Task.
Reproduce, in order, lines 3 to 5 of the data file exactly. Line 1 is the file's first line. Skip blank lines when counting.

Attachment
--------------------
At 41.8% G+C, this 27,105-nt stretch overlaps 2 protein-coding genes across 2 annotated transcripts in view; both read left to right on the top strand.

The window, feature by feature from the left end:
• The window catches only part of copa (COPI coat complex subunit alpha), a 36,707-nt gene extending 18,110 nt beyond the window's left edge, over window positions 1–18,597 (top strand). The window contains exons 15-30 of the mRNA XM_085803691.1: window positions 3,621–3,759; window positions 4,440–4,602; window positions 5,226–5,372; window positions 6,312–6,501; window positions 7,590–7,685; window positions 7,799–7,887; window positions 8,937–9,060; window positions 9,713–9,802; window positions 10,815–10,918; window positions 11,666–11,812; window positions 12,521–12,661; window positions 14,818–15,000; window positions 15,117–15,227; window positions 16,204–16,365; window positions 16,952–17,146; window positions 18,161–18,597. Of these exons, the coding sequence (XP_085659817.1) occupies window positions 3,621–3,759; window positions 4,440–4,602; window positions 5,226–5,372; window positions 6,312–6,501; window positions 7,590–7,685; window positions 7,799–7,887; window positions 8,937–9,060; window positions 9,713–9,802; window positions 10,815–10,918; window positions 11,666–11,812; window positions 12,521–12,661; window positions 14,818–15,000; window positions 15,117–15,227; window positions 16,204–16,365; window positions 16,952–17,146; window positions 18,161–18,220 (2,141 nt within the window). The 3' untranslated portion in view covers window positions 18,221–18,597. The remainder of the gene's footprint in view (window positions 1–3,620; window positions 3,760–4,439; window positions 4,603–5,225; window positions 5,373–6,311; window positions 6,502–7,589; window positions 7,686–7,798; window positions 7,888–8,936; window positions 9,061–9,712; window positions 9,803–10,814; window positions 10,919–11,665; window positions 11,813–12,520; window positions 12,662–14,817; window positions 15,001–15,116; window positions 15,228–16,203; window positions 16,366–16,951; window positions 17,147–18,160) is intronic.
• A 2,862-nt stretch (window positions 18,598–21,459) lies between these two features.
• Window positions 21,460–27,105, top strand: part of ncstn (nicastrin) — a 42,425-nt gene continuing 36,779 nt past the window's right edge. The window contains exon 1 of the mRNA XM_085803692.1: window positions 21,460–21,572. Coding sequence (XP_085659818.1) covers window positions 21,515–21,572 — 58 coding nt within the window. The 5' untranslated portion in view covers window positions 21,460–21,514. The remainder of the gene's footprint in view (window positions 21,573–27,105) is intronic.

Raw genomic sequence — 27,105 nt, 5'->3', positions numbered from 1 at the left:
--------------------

• The window catches only part of copa (COPI coat complex subunit alpha), a 36,707-nt gene extending 18,110 nt beyond the window's left edge, over window positions 1–18,597 (top strand). The window contains exons 15-30 of the mRNA XM_085803691.1: window positions 3,621–3,759; window positions 4,440–4,602; window positions 5,226–5,372; window positions 6,312–6,501; window positions 7,590–7,685; window positions 7,799–7,887; window positions 8,937–9,060; window positions 9,713–9,802; window positions 10,815–10,918; window positions 11,666–11,812; window positions 12,521–12,661; window positions 14,818–15,000; window positions 15,117–15,227; window positions 16,204–16,365; window positions 16,952–17,146; window positions 18,161–18,597. Of these exons, the coding sequence (XP_085659817.1) occupies window positions 3,621–3,759; window positions 4,440–4,602; window positions 5,226–5,372; window positions 6,312–6,501; window positions 7,590–7,685; window positions 7,799–7,887; window positions 8,937–9,060; window positions 9,713–9,802; window positions 10,815–10,918; window positions 11,666–11,812; window positions 12,521–12,661; window positions 14,818–15,000; window positions 15,117–15,227; window positions 16,204–16,365; window positions 16,952–17,146; window positions 18,161–18,220 (2,141 nt within the window). The 3' untranslated portion in view covers window positions 18,221–18,597. The remainder of the gene's footprint in view (window positions 1–3,620; window positions 3,760–4,439; window positions 4,603–5,225; window positions 5,373–6,311; window positions 6,502–7,589; window positions 7,686–7,798; window positions 7,888–8,936; window positions 9,061–9,712; window positions 9,803–10,814; window positions 10,919–11,665; window positions 11,813–12,520; window positions 12,662–14,817; window positions 15,001–15,116; window positions 15,228–16,203; window positions 16,366–16,951; window positions 17,147–18,160) is intronic.
• A 2,862-nt stretch (window positions 18,598–21,459) lies between these two features.
• Window positions 21,460–27,105, top strand: part of ncstn (nicastrin) — a 42,425-nt gene continuing 36,779 nt past the window's right edge. The window contains exon 1 of the mRNA XM_085803692.1: window positions 21,460–21,572. Coding sequence (XP_085659818.1) covers window positions 21,515–21,572 — 58 coding nt within the window. The 5' untranslated portion in view covers window positions 21,460–21,514. The remainder of the gene's footprint in view (window positions 21,573–27,105) is intronic.